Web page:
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Cycle BCL - Michele Loporcaro

Mass/count and grammatical gender in Romance

Jeudi 1 décembre 2016, 10h-12h, salle 213

Mass/count and grammatical gender in Romance

par Michele Loporcaro, Professeur à l’Université de Zurich.

The mass/count distinction intersects with the analysis of the gender systems in several interesting ways. Across Romance, two varieties/dialect areas have attracted most interest in this respect, viz. Central-Southern Italo-Romance and Asturian (Northern Ibero-Romance). Both kinds of systems feature a set of agreement targets called traditionally ‘neuter’, as exemplified in (1) with the dialect of Macerata (Central Marche) – where the ‘neuter’ definite article form lo contrasts with M lu and F la – and in (2) with the bable of Lena (Central Asturian), where the ‘neuter’ form of the adjective (fri-o) contrasts with M fri-u and F fri-a :

(1)

 

gender

countness

det

N

Adj

Maceratese

 

a.

f

count

la

ma

ggrɔss-a

‘def.f.sg big hand’

 

 

b.

n

mass

lo

pa

ggross-o

‘def.f.sg big (loaf of) bread’

 

 

c.

m

count

lu

ka

ggross-u

‘def.m.sg big dog’

 

 

(2)

 

gender

countness

det

N

Adj

Central Asturian (Lena)

 

a.

f

count

la

casa

fri-a

‘def.f.sg cold house’

 

 

b.

 

mass

 

tsiche

fri-o

‘def.f.sg cold milk’

 

 

c.

m

mass

el

café

fri-o

‘def.m.sg cold coffee’

 

 

d.

 

count

 

pie

fri-u

‘def.m.sg cold foot’

 

 

While the two types of systems are often dealt with as though they were instances of ‘similar’ phenomena (e.g. in the typological survey of mass/countness by Koptjevskaja-Tamm 2004 : 1069), there are obvious differences, the most striking one being the fact that, in Asturian, masshood cuts across the gender contrast seen in (2) on the definite article, while in Central-Southern Italo-Romance all nouns assigned to the neuter (and thus selecting the article form lo in Maceratese in (1b)) are mass.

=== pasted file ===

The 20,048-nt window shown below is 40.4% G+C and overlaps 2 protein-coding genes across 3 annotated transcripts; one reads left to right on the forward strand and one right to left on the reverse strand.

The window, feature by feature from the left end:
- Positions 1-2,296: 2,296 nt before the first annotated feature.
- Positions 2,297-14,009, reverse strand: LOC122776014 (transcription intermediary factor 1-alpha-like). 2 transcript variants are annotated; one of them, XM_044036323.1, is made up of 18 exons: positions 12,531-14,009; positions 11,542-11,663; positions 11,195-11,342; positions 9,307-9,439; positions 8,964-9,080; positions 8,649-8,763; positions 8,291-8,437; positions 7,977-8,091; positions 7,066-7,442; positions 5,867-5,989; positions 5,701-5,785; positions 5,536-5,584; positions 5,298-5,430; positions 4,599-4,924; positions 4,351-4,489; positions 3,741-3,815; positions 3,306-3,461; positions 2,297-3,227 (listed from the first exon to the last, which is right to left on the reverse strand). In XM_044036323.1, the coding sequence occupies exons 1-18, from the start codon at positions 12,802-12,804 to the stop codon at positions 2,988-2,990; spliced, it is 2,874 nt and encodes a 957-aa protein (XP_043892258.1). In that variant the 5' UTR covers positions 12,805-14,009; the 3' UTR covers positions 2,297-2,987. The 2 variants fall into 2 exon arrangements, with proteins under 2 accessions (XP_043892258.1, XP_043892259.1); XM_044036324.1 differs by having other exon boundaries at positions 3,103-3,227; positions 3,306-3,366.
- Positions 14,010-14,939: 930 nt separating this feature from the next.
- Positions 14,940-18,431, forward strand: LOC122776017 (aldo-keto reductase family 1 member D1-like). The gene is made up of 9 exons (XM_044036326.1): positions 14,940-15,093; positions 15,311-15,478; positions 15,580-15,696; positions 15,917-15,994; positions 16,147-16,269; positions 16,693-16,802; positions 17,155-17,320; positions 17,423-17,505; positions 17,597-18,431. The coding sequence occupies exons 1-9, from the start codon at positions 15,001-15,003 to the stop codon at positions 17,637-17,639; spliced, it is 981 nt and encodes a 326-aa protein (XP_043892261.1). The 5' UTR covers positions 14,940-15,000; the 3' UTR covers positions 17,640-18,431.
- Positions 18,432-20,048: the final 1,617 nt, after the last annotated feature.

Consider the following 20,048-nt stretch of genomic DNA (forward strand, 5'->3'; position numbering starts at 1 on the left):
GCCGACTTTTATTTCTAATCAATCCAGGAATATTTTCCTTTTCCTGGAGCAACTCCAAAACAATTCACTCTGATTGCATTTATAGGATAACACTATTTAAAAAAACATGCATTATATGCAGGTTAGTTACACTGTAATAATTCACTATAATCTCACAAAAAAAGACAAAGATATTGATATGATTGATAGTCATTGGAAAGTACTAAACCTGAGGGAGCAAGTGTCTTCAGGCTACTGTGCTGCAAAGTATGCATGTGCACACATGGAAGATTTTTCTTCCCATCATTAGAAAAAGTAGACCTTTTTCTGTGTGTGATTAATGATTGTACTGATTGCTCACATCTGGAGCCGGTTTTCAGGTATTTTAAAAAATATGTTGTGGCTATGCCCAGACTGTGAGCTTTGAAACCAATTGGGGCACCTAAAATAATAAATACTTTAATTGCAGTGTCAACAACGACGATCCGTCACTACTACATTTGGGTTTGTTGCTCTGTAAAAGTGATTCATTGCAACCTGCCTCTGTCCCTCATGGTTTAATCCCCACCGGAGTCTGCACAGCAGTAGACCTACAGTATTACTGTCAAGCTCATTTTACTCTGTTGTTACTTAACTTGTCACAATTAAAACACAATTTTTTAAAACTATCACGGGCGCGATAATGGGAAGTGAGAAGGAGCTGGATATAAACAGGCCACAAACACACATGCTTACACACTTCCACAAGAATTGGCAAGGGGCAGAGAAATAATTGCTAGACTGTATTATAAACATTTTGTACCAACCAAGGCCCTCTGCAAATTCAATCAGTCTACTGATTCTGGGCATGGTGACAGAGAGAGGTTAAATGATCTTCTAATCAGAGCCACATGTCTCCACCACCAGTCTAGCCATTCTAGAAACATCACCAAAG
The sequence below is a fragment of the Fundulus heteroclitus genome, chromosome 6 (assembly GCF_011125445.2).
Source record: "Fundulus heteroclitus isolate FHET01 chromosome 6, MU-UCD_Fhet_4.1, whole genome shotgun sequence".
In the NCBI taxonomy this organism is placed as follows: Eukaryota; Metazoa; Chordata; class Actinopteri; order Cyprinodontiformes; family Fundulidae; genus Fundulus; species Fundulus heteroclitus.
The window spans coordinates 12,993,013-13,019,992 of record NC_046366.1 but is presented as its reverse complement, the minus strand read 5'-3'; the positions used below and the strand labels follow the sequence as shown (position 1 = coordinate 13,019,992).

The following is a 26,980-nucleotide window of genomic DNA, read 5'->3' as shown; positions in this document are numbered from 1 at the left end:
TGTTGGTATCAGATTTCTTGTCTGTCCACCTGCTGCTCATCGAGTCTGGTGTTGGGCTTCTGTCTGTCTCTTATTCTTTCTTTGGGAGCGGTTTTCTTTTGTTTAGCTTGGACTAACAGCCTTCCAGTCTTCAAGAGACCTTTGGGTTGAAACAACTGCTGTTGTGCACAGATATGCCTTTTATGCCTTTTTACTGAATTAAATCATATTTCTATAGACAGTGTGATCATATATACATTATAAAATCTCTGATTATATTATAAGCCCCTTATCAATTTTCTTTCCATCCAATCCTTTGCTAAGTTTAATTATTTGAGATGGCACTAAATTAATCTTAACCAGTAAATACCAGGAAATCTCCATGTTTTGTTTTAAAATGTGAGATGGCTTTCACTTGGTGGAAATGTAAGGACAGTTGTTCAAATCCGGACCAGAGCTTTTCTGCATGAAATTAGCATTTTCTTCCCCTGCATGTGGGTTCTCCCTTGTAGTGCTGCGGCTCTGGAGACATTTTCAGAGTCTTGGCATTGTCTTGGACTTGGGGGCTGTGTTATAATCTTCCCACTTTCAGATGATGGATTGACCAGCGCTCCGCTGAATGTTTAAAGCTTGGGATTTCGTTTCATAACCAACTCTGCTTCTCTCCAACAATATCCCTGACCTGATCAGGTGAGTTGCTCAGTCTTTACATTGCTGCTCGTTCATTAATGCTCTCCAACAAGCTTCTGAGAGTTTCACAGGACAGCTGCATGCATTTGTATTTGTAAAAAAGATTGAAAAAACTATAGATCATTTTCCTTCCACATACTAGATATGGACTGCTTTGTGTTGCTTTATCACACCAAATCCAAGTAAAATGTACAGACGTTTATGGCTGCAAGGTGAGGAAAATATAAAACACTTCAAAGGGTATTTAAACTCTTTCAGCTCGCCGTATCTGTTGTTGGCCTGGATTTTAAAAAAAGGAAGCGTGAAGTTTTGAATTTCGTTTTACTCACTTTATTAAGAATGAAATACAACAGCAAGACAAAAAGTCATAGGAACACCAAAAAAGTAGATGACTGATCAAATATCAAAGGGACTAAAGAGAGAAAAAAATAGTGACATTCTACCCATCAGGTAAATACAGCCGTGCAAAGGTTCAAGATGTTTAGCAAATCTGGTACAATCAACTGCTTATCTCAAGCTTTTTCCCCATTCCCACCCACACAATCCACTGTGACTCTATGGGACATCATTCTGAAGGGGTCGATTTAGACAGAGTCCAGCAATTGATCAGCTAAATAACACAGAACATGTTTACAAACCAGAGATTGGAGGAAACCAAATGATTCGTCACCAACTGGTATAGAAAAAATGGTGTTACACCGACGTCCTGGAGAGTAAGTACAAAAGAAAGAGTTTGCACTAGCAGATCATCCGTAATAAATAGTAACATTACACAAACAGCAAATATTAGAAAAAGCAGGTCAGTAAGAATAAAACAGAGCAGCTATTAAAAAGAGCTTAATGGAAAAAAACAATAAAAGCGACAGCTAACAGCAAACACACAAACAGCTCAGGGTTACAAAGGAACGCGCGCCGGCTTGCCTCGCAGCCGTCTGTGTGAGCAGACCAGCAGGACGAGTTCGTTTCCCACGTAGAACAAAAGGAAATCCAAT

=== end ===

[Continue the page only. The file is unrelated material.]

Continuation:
In this talk, I shall argue that the way in which mass/countness impacts on the gender system is radically different in the two kinds of systems. In particular, I shall show that in both the neuter is a value of the category gender (contra, e.g., Ledgeway 2009 : 150 ; 2012 : 105 ; Maiden 2011 : 170-2 for Central-Southern Italy and Corbett 2000 : 124-6 for Asturian), but in Asturian this is just one of two concurrent gender features (cf. Fedden and Corbett 2016 for a recent typology of such systems). Central-Southern Italo-Romance, on the other hand, shows a more conservative unitary gender system, inherited from Latin, where the neuter, as exemplified in (1b), is a morphosyntactic feature value, rather than a purely semantic subdivision of the masculine gender, as argued by the authors mentioned above (and by several others). Crucial evidence to demonstrate this comes from morphosyntactic change (in particular, the rise of dedicated forms of the indefinite article, which would be hardly expected to occur with nouns which are defined as [–count], since apart from ‘universal sorter/packager’ effects – cf. e.g. Pelletier 1975 : 456, 2012 : 14 ; Bunt 1985 : 11, Koptjevskaja-Tamm 2004 : 1065, etc. – mass nouns do not occur with indefinite articles cross-linguistically) as well as from a recent neurolinguistic study on one dialect of this area, whose preliminary results I am going to address.

References
Bunt, Harry C. (1985). Mass terms and model-theoretic semantics. Cambridge : Cambridge University Press.
Corbett, Greville G. (2000). Number. Cambridge : Cambridge University Press.
Fedden, Sebastian, and Corbett, Greville G. (2016). Gender and classifiers as concurrent systems : a first typology. Ms. University of Sidney/Surrey Morphology Group. Submitted to Glossa.
Koptjevskaja-Tamm, Maria (2004). Mass and collection. In Geert Booji, Christian Lehmann, and Joachim Mugdan (eds), Morphology : A Handbook on Inflection and Word Formation, vol. 2. Berlin : Walter de Gruyter, 1016–31.
Ledgeway, Adam (2009). Grammatica diacronica del napoletano. Tübingen : Niemeyer.
Ledgeway, Adam (2012). From Latin to Romance. Morphosyntactic typology and change. Oxford : Oxford University Press.
Maiden, Martin (2011). Morphological persistence. In Maiden et al. (2011 : 155–215, 699–706).
Maiden, Martin, Smith, John Charles, and Ledgeway, Adam (eds) (2011). The Cambridge History of the Romance Languages, vol. 1 : Structures, Cambridge : Cambridge University Press.
Massam, Diane (ed.) (2012). Count and Mass Across Languages. Oxford : Oxford University Press.
Pelletier, Francis J. (1975). Non-singular reference : Some preliminaries. Philosophia 5 : 451–65.
Pelletier, Francis J. (2012). Lexical nouns are neither mass nor count, but they are both mass and count. In Massam (2012 : 9–26).

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